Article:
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Rana Rais Khan

Owner and editor-in-chief at Hiba Magazine

Latest posts by Rana Rais Khan (see all)


When we compare reality with the fantasy world of entertainment, our real lives seem as different from reel life as chalk from cheese. The real life seems like drudgery with hours of work, stress, miscommunication, boredom, unfulfilled desires, broken dreams, restlessness, fearsome futures, etc. Thus, it is no wonder that we are too happy to escape into the virtual realm of fun. It grants us solace, merriment and whatever the heart desires, at least for a couple of hours, just as opium helps us forget the lows of life.

Ekta Kapoor, an Indian drama serial producer, states: “People want to have a sense of belonging. This comes with close family relationships. Because the familial connections are fast deteriorating, they feel a vacuum, which is then filled by the myriad of soaps on air. Each and every one of the audience can relate to a particular character in it and hence, imagines it to be his/her story.”

Similarly, the lyrics and the melodies of music are the unsaid expressions of many individuals, who feel this is their only means of communication and self-expression. With the justice and merit system crumbling worldwide, we love watching on-screen heroes setting the world in order. Consequently, sermons on morality and modesty are as welcome as a skunk at a lawn party.

It is important to remember that Islam does not espouse a morbid outlook. Instead, it offers plentiful opportunities to have purposeful fun without having to escape reality. The problem begins when we use the wrong lens to view our own arenas of entertainment. A globalized idea of enjoyment has been generally enforced, which is in direct conflict with our faith. The point to be understood here is that our Deen has no room for immodesty or frivolity, no matter how trendy and acceptable it becomes. We are concerned if a source of entertainment is detrimental to the social values of the world and not just to the Ummah.

As practicing Muslims, we can stay well within our turfs and be romantic, excited, thrilled and humorous. Our Prophet (sa) was as human as anyone can be. We need to learn from the Sunnah. The real challenge is to improve the real life that we lead so we do not have to frequently disappear into an imaginative den or draw happiness by pretending to look and become someone we are not.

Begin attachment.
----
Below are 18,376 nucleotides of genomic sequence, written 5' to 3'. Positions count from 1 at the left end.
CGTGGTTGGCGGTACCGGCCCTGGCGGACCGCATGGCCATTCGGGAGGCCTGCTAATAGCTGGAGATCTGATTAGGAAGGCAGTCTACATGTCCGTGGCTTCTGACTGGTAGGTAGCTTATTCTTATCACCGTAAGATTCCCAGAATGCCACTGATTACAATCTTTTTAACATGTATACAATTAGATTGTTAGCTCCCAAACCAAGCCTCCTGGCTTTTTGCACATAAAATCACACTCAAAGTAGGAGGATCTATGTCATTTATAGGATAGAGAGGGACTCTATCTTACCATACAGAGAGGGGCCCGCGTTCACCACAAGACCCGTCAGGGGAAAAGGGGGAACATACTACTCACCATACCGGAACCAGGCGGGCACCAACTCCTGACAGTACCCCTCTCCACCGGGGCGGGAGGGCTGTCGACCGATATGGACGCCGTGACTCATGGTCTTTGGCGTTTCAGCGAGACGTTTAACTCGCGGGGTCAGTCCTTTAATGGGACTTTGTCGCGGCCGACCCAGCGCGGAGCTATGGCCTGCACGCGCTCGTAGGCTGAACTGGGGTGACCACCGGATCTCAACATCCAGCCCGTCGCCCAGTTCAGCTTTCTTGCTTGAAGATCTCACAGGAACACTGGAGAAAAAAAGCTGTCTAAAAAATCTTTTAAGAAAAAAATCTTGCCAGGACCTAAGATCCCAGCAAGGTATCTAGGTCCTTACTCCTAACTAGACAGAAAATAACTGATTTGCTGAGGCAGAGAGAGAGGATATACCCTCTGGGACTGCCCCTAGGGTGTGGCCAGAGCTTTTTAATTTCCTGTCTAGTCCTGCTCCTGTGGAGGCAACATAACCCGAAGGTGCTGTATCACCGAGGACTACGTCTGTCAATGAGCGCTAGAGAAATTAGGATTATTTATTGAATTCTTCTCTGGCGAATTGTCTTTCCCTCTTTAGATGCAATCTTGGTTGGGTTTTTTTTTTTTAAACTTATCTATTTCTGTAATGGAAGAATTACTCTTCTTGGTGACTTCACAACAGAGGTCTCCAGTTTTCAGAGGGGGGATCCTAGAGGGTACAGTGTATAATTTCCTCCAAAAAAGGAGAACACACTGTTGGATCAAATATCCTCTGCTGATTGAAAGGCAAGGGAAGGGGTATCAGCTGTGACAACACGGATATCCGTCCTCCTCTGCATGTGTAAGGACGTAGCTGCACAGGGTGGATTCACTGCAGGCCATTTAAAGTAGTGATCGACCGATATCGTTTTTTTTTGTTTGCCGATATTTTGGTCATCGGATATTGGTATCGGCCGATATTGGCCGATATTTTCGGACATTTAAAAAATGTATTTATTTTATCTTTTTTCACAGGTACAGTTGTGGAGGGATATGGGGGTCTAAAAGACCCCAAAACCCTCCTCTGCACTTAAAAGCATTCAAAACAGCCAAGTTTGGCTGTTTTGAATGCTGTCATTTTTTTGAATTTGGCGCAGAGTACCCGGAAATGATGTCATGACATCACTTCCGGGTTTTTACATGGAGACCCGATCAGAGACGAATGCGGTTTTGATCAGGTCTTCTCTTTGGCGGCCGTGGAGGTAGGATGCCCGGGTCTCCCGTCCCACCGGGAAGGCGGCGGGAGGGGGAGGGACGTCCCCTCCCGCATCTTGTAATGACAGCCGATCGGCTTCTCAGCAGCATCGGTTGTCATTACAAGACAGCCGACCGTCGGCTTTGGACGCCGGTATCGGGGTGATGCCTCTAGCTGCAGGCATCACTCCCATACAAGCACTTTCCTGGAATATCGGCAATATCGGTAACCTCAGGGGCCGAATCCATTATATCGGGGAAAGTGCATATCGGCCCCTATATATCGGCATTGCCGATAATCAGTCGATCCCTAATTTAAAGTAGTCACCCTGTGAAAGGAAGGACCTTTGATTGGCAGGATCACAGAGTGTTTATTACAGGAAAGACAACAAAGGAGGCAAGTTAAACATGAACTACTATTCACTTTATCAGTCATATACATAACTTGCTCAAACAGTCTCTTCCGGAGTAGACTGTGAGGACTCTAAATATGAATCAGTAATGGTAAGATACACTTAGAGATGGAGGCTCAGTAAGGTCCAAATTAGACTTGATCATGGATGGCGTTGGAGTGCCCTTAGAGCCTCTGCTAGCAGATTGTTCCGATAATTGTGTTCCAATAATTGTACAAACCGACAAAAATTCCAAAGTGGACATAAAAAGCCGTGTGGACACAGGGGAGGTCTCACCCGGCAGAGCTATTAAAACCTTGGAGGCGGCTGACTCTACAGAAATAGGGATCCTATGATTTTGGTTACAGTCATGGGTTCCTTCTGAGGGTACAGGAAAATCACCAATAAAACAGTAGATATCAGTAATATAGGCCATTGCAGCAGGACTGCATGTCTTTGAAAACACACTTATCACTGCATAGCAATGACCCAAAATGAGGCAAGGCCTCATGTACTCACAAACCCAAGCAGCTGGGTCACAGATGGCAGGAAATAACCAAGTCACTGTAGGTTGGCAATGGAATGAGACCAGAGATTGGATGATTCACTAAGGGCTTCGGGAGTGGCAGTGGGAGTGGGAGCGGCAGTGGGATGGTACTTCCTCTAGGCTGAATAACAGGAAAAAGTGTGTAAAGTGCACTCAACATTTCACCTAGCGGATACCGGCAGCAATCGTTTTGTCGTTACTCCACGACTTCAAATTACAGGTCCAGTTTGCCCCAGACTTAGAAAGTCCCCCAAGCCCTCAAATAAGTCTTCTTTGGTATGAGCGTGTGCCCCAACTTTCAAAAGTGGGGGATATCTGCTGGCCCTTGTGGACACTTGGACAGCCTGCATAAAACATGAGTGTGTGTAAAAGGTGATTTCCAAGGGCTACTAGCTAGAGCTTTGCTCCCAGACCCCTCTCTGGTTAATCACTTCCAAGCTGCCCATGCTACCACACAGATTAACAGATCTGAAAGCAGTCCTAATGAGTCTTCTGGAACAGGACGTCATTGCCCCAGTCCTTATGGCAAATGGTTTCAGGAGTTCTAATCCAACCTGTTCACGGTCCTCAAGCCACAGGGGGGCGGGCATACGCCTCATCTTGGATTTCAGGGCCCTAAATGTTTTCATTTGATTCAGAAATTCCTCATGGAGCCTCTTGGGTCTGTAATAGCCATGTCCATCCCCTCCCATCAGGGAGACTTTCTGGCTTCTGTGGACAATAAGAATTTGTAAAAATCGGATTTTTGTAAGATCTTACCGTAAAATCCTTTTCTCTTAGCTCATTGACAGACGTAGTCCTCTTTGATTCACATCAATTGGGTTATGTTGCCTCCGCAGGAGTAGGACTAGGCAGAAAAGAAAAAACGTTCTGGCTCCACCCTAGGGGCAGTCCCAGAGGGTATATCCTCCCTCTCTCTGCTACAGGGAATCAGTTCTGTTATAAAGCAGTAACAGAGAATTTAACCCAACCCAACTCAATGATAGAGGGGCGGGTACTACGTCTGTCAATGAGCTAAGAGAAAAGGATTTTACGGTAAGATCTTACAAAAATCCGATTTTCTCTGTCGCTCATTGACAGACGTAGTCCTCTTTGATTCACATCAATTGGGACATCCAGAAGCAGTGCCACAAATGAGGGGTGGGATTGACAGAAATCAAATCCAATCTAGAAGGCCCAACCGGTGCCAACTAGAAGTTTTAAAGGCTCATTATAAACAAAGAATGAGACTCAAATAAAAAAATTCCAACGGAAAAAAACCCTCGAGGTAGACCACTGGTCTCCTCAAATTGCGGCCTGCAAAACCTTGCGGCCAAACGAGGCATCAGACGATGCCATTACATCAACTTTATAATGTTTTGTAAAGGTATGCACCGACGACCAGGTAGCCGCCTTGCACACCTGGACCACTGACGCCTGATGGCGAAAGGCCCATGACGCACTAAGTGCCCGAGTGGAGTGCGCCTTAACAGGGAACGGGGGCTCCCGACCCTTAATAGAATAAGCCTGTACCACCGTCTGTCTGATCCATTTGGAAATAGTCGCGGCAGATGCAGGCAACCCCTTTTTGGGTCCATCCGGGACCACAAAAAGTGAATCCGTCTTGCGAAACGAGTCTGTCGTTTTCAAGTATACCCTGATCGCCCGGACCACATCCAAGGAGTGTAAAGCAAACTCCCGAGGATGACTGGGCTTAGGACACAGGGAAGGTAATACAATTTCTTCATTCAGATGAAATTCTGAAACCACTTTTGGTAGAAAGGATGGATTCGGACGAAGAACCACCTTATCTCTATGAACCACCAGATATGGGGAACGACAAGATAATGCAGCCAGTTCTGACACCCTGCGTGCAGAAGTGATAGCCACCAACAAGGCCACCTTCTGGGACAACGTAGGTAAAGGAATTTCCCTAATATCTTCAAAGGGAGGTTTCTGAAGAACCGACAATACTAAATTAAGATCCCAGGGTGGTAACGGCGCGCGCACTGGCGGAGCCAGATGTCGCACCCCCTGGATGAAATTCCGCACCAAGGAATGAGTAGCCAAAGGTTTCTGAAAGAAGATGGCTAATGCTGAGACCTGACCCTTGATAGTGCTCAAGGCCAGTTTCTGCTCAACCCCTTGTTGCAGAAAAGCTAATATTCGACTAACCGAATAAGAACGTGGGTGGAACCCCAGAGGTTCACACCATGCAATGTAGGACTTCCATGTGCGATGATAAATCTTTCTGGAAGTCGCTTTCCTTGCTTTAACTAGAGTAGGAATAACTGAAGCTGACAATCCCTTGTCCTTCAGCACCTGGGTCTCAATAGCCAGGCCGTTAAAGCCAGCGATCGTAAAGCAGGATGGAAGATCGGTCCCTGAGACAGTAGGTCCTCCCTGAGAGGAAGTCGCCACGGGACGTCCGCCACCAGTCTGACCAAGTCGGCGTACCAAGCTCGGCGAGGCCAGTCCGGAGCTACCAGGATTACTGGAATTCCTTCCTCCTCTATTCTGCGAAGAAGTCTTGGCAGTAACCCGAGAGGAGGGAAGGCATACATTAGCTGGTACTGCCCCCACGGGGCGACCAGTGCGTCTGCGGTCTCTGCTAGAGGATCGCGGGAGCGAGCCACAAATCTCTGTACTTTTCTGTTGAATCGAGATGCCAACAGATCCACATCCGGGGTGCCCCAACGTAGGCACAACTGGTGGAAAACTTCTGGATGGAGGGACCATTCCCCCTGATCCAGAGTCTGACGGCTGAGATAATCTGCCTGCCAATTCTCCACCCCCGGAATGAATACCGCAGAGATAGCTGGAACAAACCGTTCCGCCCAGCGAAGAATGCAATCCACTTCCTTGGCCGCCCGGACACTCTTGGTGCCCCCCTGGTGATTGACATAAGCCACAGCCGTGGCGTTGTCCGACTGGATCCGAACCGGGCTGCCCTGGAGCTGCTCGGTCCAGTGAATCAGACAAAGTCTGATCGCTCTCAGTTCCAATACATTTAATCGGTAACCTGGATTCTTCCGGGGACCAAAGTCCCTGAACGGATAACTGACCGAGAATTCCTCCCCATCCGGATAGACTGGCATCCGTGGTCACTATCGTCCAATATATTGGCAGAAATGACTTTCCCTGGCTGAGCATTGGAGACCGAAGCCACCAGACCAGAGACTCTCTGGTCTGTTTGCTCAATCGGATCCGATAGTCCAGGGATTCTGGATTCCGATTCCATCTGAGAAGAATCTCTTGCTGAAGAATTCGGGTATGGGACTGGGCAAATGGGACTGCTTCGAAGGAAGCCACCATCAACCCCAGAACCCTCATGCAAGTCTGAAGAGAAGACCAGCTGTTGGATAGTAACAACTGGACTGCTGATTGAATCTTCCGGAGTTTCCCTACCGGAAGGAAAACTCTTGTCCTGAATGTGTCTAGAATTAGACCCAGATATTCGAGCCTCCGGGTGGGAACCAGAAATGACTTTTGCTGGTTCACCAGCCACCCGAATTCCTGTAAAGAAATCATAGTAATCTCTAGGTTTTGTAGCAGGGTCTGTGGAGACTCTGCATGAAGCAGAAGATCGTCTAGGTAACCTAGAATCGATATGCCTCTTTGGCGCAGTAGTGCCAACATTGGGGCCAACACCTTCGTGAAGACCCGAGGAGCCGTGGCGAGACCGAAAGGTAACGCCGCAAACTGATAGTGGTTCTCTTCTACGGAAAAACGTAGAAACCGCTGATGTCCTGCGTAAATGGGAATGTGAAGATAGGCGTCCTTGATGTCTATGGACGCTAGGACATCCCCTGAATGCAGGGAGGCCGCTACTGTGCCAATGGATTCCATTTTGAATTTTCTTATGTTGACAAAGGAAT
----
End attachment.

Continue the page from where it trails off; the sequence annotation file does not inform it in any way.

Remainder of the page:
Putting up a constabulary will not prevent unchecked leisure. We will have to set our relations right with Allah (swt), and learn to like ourselves and others the way we are. The nature of globalized fun is extreme whether it is celebrity following, self-projection through the social media networks like Facebook and Twitter, or the mall and cineplex culture of consumerism. It becomes the centre of life instead of being a part of life.

Entertainment should be pleasing to nature, and nature (Fitrah) is always pure. Only fleas thrive on filth and spread diseases. In stark contrast, bees seek sweet nectar that heals and drips pure ecstasy. The more we shop for Fatawas to legalize or to advocate the forbidden, the more we are likely to invite Allah’s (swt) wrath upon us.

In a world where 1.4 billion people live in extreme poverty and 16,000 children die of hunger daily (one child every five seconds), how can we justify spending USD1.5 million on making a Bollywood film and USD47.7 million on a Hollywood movie?

Rekha Shetty, corporate doctor and acclaimed writer of “Innovate Happily”, talks about screen time. Her top happiness mantra is: “Too much TV is ‘tele-visham’ (tele poison). Too much stimulation, a mind space crowded by fantasy, people and events, distracts you from focusing on your own mind space, your home, your backyard. Whereas service to others makes the blood flow with serotonins – the happiness chemical.” This is another idea for purposeful fun.

Muslims will have to actively participate in creating fresh and innovative ideas for fun. For far too long, we have left it to those who are, for the most part, unguided and wandering. They may be good people with pure designs, but they are attempting to raise a structure on a crumbled foundation that will eventually fall. This is why we see sports plagued with gambling, talk shows with slander, movies with nudity, and so on.

Muslims are not monkeys. We don’t just do what we see others doing. Instead, we question the promos and cons, and submit only to reality. This issue of Hiba is an attempt to highlight the ideas and efforts of a few such Muslims who have blazed a new trail. May Allah (swt) inspire more to come forward with original and Shariah-friendly ideas. Ameen.

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